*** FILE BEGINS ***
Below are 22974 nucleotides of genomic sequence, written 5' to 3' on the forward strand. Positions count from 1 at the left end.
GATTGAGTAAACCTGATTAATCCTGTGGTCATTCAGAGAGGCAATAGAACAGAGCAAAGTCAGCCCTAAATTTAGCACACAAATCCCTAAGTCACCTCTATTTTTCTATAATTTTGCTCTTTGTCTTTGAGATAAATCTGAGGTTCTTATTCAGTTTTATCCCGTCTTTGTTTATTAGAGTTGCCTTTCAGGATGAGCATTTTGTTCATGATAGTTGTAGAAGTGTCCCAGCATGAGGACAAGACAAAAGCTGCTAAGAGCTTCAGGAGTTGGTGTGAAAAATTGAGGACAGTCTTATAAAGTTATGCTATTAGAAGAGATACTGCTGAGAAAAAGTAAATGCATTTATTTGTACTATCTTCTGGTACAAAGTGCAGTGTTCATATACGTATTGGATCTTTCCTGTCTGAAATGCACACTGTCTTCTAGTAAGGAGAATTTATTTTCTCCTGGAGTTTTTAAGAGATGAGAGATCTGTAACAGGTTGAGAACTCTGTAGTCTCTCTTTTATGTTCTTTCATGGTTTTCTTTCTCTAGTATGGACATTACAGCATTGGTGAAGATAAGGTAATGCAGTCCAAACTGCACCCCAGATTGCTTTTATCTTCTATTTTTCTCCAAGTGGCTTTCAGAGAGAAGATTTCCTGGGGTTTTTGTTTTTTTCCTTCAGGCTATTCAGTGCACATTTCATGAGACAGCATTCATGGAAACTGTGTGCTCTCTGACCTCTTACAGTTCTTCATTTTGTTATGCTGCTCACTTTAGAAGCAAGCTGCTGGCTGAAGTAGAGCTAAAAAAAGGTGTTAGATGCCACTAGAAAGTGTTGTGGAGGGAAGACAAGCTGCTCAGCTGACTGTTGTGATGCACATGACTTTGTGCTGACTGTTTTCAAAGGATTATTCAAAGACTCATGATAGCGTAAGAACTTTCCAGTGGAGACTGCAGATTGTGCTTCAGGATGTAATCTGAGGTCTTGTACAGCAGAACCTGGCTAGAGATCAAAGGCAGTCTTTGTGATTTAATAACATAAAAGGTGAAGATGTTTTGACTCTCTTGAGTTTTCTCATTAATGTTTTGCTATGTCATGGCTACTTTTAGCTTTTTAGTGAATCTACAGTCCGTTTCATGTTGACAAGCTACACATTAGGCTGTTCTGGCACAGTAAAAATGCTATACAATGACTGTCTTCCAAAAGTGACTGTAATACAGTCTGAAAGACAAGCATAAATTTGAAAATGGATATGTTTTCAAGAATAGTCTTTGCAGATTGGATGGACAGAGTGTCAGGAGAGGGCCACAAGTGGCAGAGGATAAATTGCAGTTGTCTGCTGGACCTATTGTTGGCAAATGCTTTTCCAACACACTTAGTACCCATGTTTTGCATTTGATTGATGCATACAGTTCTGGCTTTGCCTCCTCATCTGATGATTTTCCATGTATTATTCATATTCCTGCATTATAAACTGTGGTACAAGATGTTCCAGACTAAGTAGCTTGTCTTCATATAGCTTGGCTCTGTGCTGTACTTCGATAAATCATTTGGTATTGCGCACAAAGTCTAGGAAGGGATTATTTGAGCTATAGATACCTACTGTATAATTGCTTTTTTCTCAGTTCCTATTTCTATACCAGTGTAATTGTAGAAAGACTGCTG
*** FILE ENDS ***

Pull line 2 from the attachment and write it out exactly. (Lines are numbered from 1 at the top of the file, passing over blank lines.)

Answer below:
GATTGAGTAAACCTGATTAATCCTGTGGTCATTCAGAGAGGCAATAGAACAGAGCAAAGTCAGCCCTAAATTTAGCACACAAATCCCTAAGTCACCTCTATTTTTCTATAATTTTGCTCTTTGTCTTTGAGATAAATCTGAGGTTCTTATTCAGTTTTATCCCGTCTTTGTTTATTAGAGTTGCCTTTCAGGATGAGCATTTTGTTCATGATAGTTGTAGAAGTGTCCCAGCATGAGGACAAGACAAAAGCTGCTAAGAGCTTCAGGAGTTGGTGTGAAAAATTGAGGACAGTCTTATAAAGTTATGCTATTAGAAGAGATACTGCTGAGAAAAAGTAAATGCATTTATTTGTACTATCTTCTGGTACAAAGTGCAGTGTTCATATACGTATTGGATCTTTCCTGTCTGAAATGCACACTGTCTTCTAGTAAGGAGAATTTATTTTCTCCTGGAGTTTTTAAGAGATGAGAGATCTGTAACAGGTTGAGAACTCTGTAGTCTCTCTTTTATGTTCTTTCATGGTTTTCTTTCTCTAGTATGGACATTACAGCATTGGTGAAGATAAGGTAATGCAGTCCAAACTGCACCCCAGATTGCTTTTATCTTCTATTTTTCTCCAAGTGGCTTTCAGAGAGAAGATTTCCTGGGGTTTTTGTTTTTTTCCTTCAGGCTATTCAGTGCACATTTCATGAGACAGCATTCATGGAAACTGTGTGCTCTCTGACCTCTTACAGTTCTTCATTTTGTTATGCTGCTCACTTTAGAAGCAAGCTGCTGGCTGAAGTAGAGCTAAAAAAAGGTGTTAGATGCCACTAGAAAGTGTTGTGGAGGGAAGACAAGCTGCTCAGCTGACTGTTGTGATGCACATGACTTTGTGCTGACTGTTTTCAAAGGATTATTCAAAGACTCATGATAGCGTAAGAACTTTCCAGTGGAGACTGCAGATTGTGCTTCAGGATGTAATCTGAGGTCTTGTACAGCAGAACCTGGCTAGAGATCAAAGGCAGTCTTTGTGATTTAATAACATAAAAGGTGAAGATGTTTTGACTCTCTTGAGTTTTCTCATTAATGTTTTGCTATGTCATGGCTACTTTTAGCTTTTTAGTGAATCTACAGTCCGTTTCATGTTGACAAGCTACACATTAGGCTGTTCTGGCACAGTAAAAATGCTATACAATGACTGTCTTCCAAAAGTGACTGTAATACAGTCTGAAAGACAAGCATAAATTTGAAAATGGATATGTTTTCAAGAATAGTCTTTGCAGATTGGATGGACAGAGTGTCAGGAGAGGGCCACAAGTGGCAGAGGATAAATTGCAGTTGTCTGCTGGACCTATTGTTGGCAAATGCTTTTCCAACACACTTAGTACCCATGTTTTGCATTTGATTGATGCATACAGTTCTGGCTTTGCCTCCTCATCTGATGATTTTCCATGTATTATTCATATTCCTGCATTATAAACTGTGGTACAAGATGTTCCAGACTAAGTAGCTTGTCTTCATATAGCTTGGCTCTGTGCTGTACTTCGATAAATCATTTGGTATTGCGCACAAAGTCTAGGAAGGGATTATTTGAGCTATAGATACCTACTGTATAATTGCTTTTTTCTCAGTTCCTATTTCTATACCAGTGTAATTGTAGAAAGACTGCTG